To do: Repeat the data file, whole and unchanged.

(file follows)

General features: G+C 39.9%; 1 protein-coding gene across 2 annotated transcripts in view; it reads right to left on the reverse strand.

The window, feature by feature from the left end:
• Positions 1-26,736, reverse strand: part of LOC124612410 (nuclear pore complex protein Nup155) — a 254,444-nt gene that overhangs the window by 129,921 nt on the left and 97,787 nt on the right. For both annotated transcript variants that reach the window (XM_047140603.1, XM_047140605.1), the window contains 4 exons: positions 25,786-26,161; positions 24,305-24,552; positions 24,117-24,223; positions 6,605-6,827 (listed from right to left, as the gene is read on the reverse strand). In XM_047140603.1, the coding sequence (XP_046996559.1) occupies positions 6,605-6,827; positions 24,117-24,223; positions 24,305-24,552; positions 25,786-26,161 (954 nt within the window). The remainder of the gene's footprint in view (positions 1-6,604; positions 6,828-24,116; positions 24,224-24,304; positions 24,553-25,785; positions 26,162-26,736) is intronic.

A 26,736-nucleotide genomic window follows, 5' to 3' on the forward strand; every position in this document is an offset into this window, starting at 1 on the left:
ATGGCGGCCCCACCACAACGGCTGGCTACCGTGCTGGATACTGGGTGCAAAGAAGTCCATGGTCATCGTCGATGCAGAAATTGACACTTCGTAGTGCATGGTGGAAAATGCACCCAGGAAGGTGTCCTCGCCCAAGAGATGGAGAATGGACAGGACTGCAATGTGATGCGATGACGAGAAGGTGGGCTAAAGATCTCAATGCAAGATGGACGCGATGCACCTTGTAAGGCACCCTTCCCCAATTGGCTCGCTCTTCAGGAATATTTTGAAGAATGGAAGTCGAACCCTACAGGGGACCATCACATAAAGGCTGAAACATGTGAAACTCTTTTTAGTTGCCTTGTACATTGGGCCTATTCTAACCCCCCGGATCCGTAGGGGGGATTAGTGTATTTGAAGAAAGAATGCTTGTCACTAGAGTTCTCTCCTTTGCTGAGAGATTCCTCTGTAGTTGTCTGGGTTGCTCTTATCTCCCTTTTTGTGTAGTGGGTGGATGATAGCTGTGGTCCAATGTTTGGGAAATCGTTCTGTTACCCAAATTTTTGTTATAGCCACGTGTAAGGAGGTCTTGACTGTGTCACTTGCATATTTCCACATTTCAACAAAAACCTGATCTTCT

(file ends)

General features: G+C 39.9%; 1 protein-coding gene across 2 annotated transcripts in view; it reads right to left on the reverse strand.

The window, feature by feature from the left end:
• Positions 1-26,736, reverse strand: part of LOC124612410 (nuclear pore complex protein Nup155) — a 254,444-nt gene that overhangs the window by 129,921 nt on the left and 97,787 nt on the right. For both annotated transcript variants that reach the window (XM_047140603.1, XM_047140605.1), the window contains 4 exons: positions 25,786-26,161; positions 24,305-24,552; positions 24,117-24,223; positions 6,605-6,827 (listed from right to left, as the gene is read on the reverse strand). In XM_047140603.1, the coding sequence (XP_046996559.1) occupies positions 6,605-6,827; positions 24,117-24,223; positions 24,305-24,552; positions 25,786-26,161 (954 nt within the window). The remainder of the gene's footprint in view (positions 1-6,604; positions 6,828-24,116; positions 24,224-24,304; positions 24,553-25,785; positions 26,162-26,736) is intronic.

A 26,736-nucleotide genomic window follows, 5' to 3' on the forward strand; every position in this document is an offset into this window, starting at 1 on the left:
ATGGCGGCCCCACCACAACGGCTGGCTACCGTGCTGGATACTGGGTGCAAAGAAGTCCATGGTCATCGTCGATGCAGAAATTGACACTTCGTAGTGCATGGTGGAAAATGCACCCAGGAAGGTGTCCTCGCCCAAGAGATGGAGAATGGACAGGACTGCAATGTGATGCGATGACGAGAAGGTGGGCTAAAGATCTCAATGCAAGATGGACGCGATGCACCTTGTAAGGCACCCTTCCCCAATTGGCTCGCTCTTCAGGAATATTTTGAAGAATGGAAGTCGAACCCTACAGGGGACCATCACATAAAGGCTGAAACATGTGAAACTCTTTTTAGTTGCCTTGTACATTGGGCCTATTCTAACCCCCCGGATCCGTAGGGGGGATTAGTGTATTTGAAGAAAGAATGCTTGTCACTAGAGTTCTCTCCTTTGCTGAGAGATTCCTCTGTAGTTGTCTGGGTTGCTCTTATCTCCCTTTTTGTGTAGTGGGTGGATGATAGCTGTGGTCCAATGTTTGGGAAATCGTTCTGTTACCCAAATTTTTGTTATAGCCACGTGTAAGGAGGTCTTGACTGTGTCACTTGCATATTTCCACATTTCAACAAAAACCTGATCTTCT